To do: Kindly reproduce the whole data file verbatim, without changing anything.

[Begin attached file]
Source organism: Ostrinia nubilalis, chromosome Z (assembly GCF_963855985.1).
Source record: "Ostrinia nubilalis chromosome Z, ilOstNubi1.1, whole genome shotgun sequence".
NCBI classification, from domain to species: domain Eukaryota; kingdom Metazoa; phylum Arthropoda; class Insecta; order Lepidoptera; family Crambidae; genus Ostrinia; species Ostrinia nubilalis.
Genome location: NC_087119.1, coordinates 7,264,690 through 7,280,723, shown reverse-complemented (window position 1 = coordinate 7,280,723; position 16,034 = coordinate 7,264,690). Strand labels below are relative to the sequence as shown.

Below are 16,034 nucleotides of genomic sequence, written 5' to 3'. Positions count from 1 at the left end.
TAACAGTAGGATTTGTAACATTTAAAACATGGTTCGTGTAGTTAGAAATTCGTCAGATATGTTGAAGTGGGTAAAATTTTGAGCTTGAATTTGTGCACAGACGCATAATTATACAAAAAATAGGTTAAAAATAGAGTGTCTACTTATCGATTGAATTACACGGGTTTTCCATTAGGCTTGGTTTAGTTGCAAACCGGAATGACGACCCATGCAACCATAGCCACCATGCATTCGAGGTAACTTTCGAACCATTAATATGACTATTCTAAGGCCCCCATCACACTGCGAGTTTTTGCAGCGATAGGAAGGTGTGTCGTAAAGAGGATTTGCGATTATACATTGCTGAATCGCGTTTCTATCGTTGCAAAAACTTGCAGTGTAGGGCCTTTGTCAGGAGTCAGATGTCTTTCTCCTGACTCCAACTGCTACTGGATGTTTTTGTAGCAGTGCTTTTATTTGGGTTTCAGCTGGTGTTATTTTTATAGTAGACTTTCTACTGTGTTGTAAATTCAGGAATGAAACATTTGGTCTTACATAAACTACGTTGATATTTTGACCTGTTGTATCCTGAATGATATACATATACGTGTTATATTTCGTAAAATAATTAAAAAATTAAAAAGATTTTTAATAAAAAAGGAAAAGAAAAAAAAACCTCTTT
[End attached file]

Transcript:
Source organism: Ostrinia nubilalis, chromosome Z (assembly GCF_963855985.1).
Source record: "Ostrinia nubilalis chromosome Z, ilOstNubi1.1, whole genome shotgun sequence".
NCBI classification, from domain to species: domain Eukaryota; kingdom Metazoa; phylum Arthropoda; class Insecta; order Lepidoptera; family Crambidae; genus Ostrinia; species Ostrinia nubilalis.
Genome location: NC_087119.1, coordinates 7,264,690 through 7,280,723, shown reverse-complemented (window position 1 = coordinate 7,280,723; position 16,034 = coordinate 7,264,690). Strand labels below are relative to the sequence as shown.

Below are 16,034 nucleotides of genomic sequence, written 5' to 3'. Positions count from 1 at the left end.
TAACAGTAGGATTTGTAACATTTAAAACATGGTTCGTGTAGTTAGAAATTCGTCAGATATGTTGAAGTGGGTAAAATTTTGAGCTTGAATTTGTGCACAGACGCATAATTATACAAAAAATAGGTTAAAAATAGAGTGTCTACTTATCGATTGAATTACACGGGTTTTCCATTAGGCTTGGTTTAGTTGCAAACCGGAATGACGACCCATGCAACCATAGCCACCATGCATTCGAGGTAACTTTCGAACCATTAATATGACTATTCTAAGGCCCCCATCACACTGCGAGTTTTTGCAGCGATAGGAAGGTGTGTCGTAAAGAGGATTTGCGATTATACATTGCTGAATCGCGTTTCTATCGTTGCAAAAACTTGCAGTGTAGGGCCTTTGTCAGGAGTCAGATGTCTTTCTCCTGACTCCAACTGCTACTGGATGTTTTTGTAGCAGTGCTTTTATTTGGGTTTCAGCTGGTGTTATTTTTATAGTAGACTTTCTACTGTGTTGTAAATTCAGGAATGAAACATTTGGTCTTACATAAACTACGTTGATATTTTGACCTGTTGTATCCTGAATGATATACATATACGTGTTATATTTCGTAAAATAATTAAAAAATTAAAAAGATTTTTAATAAAAAAGGAAAAGAAAAAAAAACCTCTTT